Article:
Employees and supporters demonstrate outside of a Wendy's fast-food restaurant to demand higher pay and the right to form a union on July 29, 2013 in New York City. - 

You may have to wait longer for your Egg McMuffin or iced coffee this morning. Thousands of fast-food workers in about 35 cities are planning to strike, as their call for higher pay, which started in New York last fall, goes nationwide.

Workers at McDonald’s, Popeye’s, Taco Bell and other fast-food chains are demanding $15 an hour -- twice as much as many now earn.

"The strike among fast food workers is a very strange type of strike," says Gary Chaison, a professor of labor relations at Clark University.

He says that's because it cuts across many companies and employers, meaning the franchisees who own the bulk of fast-food restaurants. The strike is being bankrolled by the Service Employees International Union, or SEIU, at the cost of millions of dollars. SEIU President Mary Kay Henry says even though the workers aren't dues-paying members, supporting them is a good investment for the union.

"These workers need to make a living wage," she says. "At the SEIU, we believe in improving conditions for all workers."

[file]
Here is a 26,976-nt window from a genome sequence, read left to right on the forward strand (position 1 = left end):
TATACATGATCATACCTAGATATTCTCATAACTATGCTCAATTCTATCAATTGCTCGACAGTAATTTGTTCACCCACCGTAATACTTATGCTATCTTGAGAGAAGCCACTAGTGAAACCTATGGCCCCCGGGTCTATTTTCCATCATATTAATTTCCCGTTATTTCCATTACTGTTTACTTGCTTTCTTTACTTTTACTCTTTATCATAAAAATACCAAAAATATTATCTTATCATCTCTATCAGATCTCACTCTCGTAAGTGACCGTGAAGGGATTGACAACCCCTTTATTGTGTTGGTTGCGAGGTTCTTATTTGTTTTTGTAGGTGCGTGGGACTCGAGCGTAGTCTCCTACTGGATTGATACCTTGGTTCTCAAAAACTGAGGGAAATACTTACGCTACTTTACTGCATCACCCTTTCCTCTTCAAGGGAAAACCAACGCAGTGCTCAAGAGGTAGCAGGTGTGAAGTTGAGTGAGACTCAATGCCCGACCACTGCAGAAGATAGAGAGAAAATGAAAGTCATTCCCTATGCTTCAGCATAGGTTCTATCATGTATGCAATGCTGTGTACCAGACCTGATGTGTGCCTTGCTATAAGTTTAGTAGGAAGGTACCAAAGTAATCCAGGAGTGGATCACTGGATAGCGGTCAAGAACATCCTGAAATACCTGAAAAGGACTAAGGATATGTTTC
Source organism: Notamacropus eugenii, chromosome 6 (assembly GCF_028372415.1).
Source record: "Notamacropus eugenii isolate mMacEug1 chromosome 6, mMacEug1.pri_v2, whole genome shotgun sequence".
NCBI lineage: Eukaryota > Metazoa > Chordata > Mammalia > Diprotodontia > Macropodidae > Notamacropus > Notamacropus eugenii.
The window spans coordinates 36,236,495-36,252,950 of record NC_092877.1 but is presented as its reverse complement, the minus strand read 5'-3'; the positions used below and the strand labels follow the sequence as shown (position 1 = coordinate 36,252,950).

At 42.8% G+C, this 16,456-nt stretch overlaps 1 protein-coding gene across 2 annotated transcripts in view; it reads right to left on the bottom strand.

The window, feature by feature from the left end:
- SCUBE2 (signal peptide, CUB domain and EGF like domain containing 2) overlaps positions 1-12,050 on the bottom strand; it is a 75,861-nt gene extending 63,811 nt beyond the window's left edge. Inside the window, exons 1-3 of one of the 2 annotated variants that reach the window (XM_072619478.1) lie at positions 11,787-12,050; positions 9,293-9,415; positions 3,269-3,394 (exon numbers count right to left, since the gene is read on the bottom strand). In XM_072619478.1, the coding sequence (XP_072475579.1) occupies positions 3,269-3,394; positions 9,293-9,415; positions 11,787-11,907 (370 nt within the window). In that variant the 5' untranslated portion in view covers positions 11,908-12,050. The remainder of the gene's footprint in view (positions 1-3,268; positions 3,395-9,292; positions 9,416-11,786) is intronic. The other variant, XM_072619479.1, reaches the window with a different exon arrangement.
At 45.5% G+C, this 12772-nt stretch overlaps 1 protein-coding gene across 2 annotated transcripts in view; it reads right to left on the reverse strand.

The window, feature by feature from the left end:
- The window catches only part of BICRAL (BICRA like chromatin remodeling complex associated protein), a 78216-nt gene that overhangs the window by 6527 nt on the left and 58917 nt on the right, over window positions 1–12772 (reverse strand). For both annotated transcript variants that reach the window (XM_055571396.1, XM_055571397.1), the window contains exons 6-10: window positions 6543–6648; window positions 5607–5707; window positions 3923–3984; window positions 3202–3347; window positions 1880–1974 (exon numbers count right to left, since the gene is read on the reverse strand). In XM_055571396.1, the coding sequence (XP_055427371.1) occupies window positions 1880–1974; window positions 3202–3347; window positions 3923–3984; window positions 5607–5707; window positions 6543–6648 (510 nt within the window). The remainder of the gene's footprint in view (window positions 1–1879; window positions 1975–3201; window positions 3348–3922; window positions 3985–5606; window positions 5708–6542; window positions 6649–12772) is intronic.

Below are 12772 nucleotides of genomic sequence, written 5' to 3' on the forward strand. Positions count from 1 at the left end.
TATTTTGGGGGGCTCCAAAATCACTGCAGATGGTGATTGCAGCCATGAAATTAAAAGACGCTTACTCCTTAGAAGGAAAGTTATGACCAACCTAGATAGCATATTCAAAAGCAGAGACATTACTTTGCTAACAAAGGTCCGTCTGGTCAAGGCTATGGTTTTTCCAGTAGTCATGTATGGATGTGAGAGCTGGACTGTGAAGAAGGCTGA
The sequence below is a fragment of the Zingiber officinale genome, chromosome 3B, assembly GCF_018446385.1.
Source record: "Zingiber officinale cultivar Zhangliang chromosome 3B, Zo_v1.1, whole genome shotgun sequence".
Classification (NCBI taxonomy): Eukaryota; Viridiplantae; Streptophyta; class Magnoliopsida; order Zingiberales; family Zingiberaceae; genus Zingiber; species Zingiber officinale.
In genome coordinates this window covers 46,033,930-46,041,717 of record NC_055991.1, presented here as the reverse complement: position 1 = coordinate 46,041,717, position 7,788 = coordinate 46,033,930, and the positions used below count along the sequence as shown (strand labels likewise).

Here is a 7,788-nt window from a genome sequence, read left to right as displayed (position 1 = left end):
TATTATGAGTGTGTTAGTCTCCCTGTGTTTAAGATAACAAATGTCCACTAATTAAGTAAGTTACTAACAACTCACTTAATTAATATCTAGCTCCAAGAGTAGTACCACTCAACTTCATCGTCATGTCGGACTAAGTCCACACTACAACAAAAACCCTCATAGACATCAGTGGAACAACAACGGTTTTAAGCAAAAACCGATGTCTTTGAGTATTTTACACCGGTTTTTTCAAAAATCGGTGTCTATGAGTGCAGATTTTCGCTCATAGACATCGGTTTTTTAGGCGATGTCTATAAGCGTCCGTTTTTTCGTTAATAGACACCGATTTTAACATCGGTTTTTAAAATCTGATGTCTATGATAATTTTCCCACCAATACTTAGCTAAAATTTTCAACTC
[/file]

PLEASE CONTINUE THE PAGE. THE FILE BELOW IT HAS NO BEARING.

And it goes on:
"This is a very smart idea for the unions," agrees Harley Shaiken, a labor professor at the University of California, Berkeley. "Unions are going back to their roots. They’re speaking for the dispossessed, the most vulnerable."

Shaiken says that idealism is great for the union’s image. But will the strikes work for the workers? Chaison doesn’t think so.

"The times may not be right for increasing wages, particularly if it’s seen as possibly jeopardizing jobs," he says.

Workers risk being fired if they walk off the job during a shift, so many join the picket line on their day off. Though the protests have gained momentum and scope, just a tiny fraction of fast-food workers is taking part.

Follow Stacey Vanek Smith at @svaneksmith